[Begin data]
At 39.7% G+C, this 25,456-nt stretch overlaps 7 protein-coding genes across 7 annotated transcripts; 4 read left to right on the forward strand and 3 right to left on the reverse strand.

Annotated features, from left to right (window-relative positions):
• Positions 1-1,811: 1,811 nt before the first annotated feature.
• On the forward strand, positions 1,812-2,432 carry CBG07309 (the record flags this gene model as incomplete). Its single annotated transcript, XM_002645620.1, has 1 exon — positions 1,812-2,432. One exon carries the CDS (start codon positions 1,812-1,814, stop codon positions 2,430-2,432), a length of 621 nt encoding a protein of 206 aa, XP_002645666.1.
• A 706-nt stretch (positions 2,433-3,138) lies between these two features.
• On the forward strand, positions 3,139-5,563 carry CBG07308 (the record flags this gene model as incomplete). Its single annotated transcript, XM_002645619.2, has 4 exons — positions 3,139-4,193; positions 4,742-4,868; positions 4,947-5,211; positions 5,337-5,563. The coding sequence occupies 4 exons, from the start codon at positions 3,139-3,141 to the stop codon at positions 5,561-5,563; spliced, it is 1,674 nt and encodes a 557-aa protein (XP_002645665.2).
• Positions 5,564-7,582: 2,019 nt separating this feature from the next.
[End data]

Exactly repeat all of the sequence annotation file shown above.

At 39.7% G+C, this 25,456-nt stretch overlaps 7 protein-coding genes across 7 annotated transcripts; 4 read left to right on the forward strand and 3 right to left on the reverse strand.

Annotated features, from left to right (window-relative positions):
• Positions 1-1,811: 1,811 nt before the first annotated feature.
• On the forward strand, positions 1,812-2,432 carry CBG07309 (the record flags this gene model as incomplete). Its single annotated transcript, XM_002645620.1, has 1 exon — positions 1,812-2,432. One exon carries the CDS (start codon positions 1,812-1,814, stop codon positions 2,430-2,432), a length of 621 nt encoding a protein of 206 aa, XP_002645666.1.
• A 706-nt stretch (positions 2,433-3,138) lies between these two features.
• On the forward strand, positions 3,139-5,563 carry CBG07308 (the record flags this gene model as incomplete). Its single annotated transcript, XM_002645619.2, has 4 exons — positions 3,139-4,193; positions 4,742-4,868; positions 4,947-5,211; positions 5,337-5,563. The coding sequence occupies 4 exons, from the start codon at positions 3,139-3,141 to the stop codon at positions 5,561-5,563; spliced, it is 1,674 nt and encodes a 557-aa protein (XP_002645665.2).
• Positions 5,564-7,582: 2,019 nt separating this feature from the next.